I like this because it gives me a chance to clarify some things I said earlier today.
So: why do some people (not me, it should be noted) like small, close-knit, idiosyncratic music scenes? I’m honestly asking. Because I have a hunch that it’s not really for the music (though as I’ve said obscurity can play a role in breeding interesting music under the right circumstances). I tend to think it has more to do with it being a small, close-knit, idiosyncratic community, where the bands are friends and the fans are friends and everyone feels a sense of belonging and safety. When something like that is relatively small, it feels organic and homegrown, like it belongs to and represents only the people who love it intensely. When national attention is brought to something like that, not only expanding the number of people wanting to be involved with it but giving a certain amount of symbolic ownership over to whatever masthead it’s printed under, that sense of self-sustaining community can no longer exist in the same way. And if those are the things that really matter to you about a scene—friendship, smallness, the organic/homegrown/DIY ethos—then I believe there is value in doing what you can to protect your emotional investment. If, as a writer, you’ve participated in something like this, feeling an intense joy and satisfaction in it, you have to ask yourself if it’s worth it to sell that story to a major publication and thereby run the risk of ending the very thing you loved so much with the weight of attention it was never built to handle.
Also, I reject the assumption that every band wants and believes they should have a “career.” I do honestly think that some bands in certain circles care more about investing in a scene for its own sake (for the same reasons outlined above) than in their own potential to become rock stars.
Taste difference, that might work for some artists and might harm others. But, I still very much don’t believe that Ott’s video said anything new for young music writers in 2013, who’ve worked with professional websites.Oh of course it’s not an across-the-board thing (hence my using “may be” and “potentially” and other kinds of weak adverbs).
But, most writers I know do think and weigh these issues…and I’d feel someone who is invested in a music community would do it doubly so. And obscurity has nothing to do with great art. NOTHING.Look, I’m not attacking pop or anything. Like I said, no music is good simply because it’s obscure. But artists don’t create in a vacuum. Often times obscurity means a certain freedom to experiment, a necessity of learning to work within technical and financial limitations, and/or an ability to speak directly to a small audience whose cultural vocabulary may be specific and unique. You can’t tell me those factors don’t influence art and can’t potentially make it better.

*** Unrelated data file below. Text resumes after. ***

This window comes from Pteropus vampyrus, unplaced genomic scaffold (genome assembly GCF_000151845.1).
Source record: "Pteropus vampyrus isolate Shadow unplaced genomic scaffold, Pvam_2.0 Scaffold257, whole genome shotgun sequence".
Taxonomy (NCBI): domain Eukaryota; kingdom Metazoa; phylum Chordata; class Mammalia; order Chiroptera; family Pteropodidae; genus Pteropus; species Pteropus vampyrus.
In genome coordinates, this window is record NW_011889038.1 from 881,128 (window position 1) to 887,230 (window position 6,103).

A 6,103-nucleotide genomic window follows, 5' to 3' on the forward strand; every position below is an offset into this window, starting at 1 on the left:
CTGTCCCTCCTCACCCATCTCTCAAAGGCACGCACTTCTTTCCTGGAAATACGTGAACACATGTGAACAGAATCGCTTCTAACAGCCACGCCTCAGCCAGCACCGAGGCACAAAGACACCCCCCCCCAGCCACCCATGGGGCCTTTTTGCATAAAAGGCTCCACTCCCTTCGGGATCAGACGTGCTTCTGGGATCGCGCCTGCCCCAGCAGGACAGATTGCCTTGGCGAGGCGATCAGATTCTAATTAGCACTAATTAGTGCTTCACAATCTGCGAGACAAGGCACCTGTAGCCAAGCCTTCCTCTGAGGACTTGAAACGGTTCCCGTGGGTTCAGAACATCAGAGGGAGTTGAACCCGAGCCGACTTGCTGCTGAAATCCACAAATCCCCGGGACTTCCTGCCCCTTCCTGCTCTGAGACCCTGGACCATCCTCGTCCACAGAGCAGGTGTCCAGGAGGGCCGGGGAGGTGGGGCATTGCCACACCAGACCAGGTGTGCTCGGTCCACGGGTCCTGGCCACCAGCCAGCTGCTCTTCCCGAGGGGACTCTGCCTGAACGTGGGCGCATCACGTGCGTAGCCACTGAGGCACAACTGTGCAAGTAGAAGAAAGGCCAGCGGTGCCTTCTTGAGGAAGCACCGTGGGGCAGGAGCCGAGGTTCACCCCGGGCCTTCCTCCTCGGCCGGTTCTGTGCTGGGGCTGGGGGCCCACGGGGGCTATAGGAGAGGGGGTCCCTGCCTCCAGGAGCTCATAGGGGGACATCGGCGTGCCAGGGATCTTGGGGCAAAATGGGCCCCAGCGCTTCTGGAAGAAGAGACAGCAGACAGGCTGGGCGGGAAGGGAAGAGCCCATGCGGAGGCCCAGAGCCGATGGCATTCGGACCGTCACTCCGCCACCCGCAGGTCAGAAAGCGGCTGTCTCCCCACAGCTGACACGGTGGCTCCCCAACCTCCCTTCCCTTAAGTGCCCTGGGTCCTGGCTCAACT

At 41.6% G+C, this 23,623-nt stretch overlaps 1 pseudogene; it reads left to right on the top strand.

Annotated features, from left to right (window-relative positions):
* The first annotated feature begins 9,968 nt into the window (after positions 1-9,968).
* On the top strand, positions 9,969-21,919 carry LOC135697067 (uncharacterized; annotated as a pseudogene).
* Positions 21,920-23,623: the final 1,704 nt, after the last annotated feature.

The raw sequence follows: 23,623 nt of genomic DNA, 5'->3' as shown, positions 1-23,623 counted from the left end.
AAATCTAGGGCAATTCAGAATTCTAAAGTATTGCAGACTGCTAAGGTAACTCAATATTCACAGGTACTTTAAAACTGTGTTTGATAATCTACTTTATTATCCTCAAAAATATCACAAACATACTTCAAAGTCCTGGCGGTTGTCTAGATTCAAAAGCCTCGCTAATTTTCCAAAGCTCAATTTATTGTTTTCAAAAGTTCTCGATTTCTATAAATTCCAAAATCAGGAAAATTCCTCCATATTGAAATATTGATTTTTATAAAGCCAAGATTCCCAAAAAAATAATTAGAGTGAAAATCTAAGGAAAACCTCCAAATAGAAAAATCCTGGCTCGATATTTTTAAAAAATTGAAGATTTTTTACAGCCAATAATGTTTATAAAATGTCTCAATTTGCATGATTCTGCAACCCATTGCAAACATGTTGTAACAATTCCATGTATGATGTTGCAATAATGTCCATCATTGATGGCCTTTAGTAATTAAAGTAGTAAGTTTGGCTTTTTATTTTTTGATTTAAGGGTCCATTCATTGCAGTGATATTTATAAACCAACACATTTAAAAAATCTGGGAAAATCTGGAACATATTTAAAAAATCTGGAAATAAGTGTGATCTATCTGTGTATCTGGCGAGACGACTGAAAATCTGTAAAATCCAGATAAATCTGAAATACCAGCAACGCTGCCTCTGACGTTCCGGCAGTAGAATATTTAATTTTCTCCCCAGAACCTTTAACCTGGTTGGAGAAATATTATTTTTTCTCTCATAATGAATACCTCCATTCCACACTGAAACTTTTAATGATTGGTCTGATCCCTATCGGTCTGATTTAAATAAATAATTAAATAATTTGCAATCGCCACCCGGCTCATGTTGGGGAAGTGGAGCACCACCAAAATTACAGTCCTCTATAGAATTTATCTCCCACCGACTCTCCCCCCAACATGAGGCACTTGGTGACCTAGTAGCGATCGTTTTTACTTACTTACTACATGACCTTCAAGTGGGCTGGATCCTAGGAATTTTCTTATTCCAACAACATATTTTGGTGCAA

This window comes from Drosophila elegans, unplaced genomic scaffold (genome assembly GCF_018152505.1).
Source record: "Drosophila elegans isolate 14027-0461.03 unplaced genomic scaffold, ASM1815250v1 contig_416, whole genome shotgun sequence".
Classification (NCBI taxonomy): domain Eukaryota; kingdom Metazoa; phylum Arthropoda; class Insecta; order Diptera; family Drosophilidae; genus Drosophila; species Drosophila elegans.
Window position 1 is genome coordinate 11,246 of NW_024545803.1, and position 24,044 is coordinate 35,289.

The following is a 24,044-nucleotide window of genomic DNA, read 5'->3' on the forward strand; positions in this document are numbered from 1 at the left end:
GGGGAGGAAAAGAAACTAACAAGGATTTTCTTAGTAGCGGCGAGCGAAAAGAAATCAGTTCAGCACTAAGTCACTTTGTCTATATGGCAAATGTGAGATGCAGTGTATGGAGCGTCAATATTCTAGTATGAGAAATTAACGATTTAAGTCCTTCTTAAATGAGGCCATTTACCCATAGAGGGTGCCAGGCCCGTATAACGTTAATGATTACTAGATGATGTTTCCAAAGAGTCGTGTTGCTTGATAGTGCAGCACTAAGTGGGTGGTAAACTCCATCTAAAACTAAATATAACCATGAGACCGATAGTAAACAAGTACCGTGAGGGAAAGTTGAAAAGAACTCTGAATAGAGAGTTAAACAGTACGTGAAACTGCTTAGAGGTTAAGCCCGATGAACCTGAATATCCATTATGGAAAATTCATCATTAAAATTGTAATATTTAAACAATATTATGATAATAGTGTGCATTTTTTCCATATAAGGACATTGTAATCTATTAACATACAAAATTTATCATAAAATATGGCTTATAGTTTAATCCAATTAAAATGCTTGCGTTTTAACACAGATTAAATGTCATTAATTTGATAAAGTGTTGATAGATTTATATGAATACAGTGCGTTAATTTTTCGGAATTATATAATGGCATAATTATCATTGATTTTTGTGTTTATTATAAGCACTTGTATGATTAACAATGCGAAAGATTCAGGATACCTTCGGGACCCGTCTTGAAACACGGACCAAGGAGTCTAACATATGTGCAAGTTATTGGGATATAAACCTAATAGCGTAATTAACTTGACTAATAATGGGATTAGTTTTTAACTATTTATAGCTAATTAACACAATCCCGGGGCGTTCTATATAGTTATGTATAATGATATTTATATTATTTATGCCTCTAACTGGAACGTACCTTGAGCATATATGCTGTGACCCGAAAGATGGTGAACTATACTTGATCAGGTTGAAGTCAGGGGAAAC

Shallow Rewards 24 and Bands that “Matter”
I don’t presume to wave some kind of “well what Chris meant to say was…” banner, but it does bother me (Ian Mathers has said this too) that very few people are talking openly about vertical corporate ownership, venture capital firms, etc. and their control of almost all the major media outlets we read. When it is talked about, it’s either all bad (as in Ott’s latest video), ruins everything attached to it, and disallows for the possibility of great writing to come out of an ad-driven environment, or it’s basically all good, brah, because passion and love alone drive everything that we do, and no one’s forcing you to buy Heineken or Converse but those shows are fun anyway, and it’s always, always, always good for bands to have exposure and attention, right?
Has history not shown us that sometimes obscurity is a necessary component of great art? Not that some music is only good if it’s not popular (though that thinking is a temptation sometimes), but that reaching a large audience has an irreversible effect on an artist, on how they envision their art and bring it into the world. It feels good to be cool and have internet websites buzzing about you. Do we really think every 20-something musician is strong and levelheaded enough to not want to cater to that taste of fame? And if that’s the case, then aren’t we, by eschewing critical temperance and letting exposure and excitement be the driving force behind our writing, potentially asking for more homogenous, unchallenging art?